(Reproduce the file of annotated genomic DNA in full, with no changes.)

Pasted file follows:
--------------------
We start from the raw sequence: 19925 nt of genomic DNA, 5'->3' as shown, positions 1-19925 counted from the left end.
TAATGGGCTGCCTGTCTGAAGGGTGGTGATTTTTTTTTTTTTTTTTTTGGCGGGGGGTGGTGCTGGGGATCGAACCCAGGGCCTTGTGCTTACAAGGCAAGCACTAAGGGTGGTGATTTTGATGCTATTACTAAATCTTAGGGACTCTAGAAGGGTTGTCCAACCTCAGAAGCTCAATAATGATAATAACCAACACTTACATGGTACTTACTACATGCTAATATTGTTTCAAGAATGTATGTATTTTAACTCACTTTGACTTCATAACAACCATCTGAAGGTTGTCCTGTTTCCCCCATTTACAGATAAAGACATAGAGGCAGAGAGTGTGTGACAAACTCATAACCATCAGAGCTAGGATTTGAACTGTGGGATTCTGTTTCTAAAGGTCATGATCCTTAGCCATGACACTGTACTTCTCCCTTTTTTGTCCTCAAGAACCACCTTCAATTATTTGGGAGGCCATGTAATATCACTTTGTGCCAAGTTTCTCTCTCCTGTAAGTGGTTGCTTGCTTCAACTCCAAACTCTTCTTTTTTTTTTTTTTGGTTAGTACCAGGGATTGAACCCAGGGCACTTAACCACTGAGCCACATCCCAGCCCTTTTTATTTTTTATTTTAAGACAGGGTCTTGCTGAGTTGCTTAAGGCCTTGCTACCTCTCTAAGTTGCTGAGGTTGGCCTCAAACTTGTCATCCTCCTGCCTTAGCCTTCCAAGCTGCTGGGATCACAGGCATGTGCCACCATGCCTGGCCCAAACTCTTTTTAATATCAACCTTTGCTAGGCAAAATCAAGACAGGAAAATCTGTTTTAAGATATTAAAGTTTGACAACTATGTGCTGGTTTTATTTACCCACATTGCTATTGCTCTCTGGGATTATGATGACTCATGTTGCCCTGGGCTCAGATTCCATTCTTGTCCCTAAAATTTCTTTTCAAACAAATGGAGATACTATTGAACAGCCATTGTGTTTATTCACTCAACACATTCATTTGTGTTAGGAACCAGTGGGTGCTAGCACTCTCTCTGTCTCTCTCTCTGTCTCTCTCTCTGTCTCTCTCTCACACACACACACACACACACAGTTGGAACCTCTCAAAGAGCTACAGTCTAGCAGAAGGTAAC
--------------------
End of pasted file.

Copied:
We start from the raw sequence: 19925 nt of genomic DNA, 5'->3' as shown, positions 1-19925 counted from the left end.
TAATGGGCTGCCTGTCTGAAGGGTGGTGATTTTTTTTTTTTTTTTTTTGGCGGGGGGTGGTGCTGGGGATCGAACCCAGGGCCTTGTGCTTACAAGGCAAGCACTAAGGGTGGTGATTTTGATGCTATTACTAAATCTTAGGGACTCTAGAAGGGTTGTCCAACCTCAGAAGCTCAATAATGATAATAACCAACACTTACATGGTACTTACTACATGCTAATATTGTTTCAAGAATGTATGTATTTTAACTCACTTTGACTTCATAACAACCATCTGAAGGTTGTCCTGTTTCCCCCATTTACAGATAAAGACATAGAGGCAGAGAGTGTGTGACAAACTCATAACCATCAGAGCTAGGATTTGAACTGTGGGATTCTGTTTCTAAAGGTCATGATCCTTAGCCATGACACTGTACTTCTCCCTTTTTTGTCCTCAAGAACCACCTTCAATTATTTGGGAGGCCATGTAATATCACTTTGTGCCAAGTTTCTCTCTCCTGTAAGTGGTTGCTTGCTTCAACTCCAAACTCTTCTTTTTTTTTTTTTTGGTTAGTACCAGGGATTGAACCCAGGGCACTTAACCACTGAGCCACATCCCAGCCCTTTTTATTTTTTATTTTAAGACAGGGTCTTGCTGAGTTGCTTAAGGCCTTGCTACCTCTCTAAGTTGCTGAGGTTGGCCTCAAACTTGTCATCCTCCTGCCTTAGCCTTCCAAGCTGCTGGGATCACAGGCATGTGCCACCATGCCTGGCCCAAACTCTTTTTAATATCAACCTTTGCTAGGCAAAATCAAGACAGGAAAATCTGTTTTAAGATATTAAAGTTTGACAACTATGTGCTGGTTTTATTTACCCACATTGCTATTGCTCTCTGGGATTATGATGACTCATGTTGCCCTGGGCTCAGATTCCATTCTTGTCCCTAAAATTTCTTTTCAAACAAATGGAGATACTATTGAACAGCCATTGTGTTTATTCACTCAACACATTCATTTGTGTTAGGAACCAGTGGGTGCTAGCACTCTCTCTGTCTCTCTCTCTGTCTCTCTCTCTGTCTCTCTCTCACACACACACACACACACACAGTTGGAACCTCTCAAAGAGCTACAGTCTAGCAGAAGGTAAC